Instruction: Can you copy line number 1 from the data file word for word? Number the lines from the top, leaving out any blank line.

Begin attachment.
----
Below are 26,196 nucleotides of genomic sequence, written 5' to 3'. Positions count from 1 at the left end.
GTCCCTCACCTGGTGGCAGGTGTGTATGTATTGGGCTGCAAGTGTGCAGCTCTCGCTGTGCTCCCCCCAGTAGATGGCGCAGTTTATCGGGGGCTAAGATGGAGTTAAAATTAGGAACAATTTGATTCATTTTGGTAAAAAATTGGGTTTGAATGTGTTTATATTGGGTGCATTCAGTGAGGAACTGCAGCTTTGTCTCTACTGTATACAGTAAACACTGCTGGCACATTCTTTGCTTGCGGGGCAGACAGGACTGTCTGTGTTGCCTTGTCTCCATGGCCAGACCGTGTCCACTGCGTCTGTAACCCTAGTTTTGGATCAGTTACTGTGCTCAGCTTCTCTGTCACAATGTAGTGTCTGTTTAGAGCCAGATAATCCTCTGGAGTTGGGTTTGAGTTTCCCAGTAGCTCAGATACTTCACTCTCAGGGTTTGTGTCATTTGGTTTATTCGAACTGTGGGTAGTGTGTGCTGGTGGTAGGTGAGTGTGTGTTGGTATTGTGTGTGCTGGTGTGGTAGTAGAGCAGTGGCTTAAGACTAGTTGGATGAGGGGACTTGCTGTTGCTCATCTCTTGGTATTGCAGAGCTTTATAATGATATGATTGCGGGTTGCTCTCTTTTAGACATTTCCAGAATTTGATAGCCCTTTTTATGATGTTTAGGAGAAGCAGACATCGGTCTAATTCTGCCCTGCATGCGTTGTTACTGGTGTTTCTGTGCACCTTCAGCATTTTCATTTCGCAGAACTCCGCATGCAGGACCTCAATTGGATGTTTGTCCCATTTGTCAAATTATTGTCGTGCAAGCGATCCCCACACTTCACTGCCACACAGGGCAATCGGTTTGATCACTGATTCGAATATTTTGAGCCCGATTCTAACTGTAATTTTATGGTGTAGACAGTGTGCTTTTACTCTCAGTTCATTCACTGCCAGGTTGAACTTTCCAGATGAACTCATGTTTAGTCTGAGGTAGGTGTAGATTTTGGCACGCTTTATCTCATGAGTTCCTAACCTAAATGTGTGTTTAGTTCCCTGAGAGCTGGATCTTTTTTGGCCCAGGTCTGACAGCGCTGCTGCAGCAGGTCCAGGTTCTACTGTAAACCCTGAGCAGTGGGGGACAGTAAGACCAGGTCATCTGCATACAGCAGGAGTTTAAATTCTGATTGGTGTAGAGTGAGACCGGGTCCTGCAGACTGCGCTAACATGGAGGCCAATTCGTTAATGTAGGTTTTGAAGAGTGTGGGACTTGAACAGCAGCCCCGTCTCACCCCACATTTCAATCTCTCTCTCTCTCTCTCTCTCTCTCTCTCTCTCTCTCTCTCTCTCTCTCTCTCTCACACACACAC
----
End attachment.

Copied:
Below are 26,196 nucleotides of genomic sequence, written 5' to 3'. Positions count from 1 at the left end.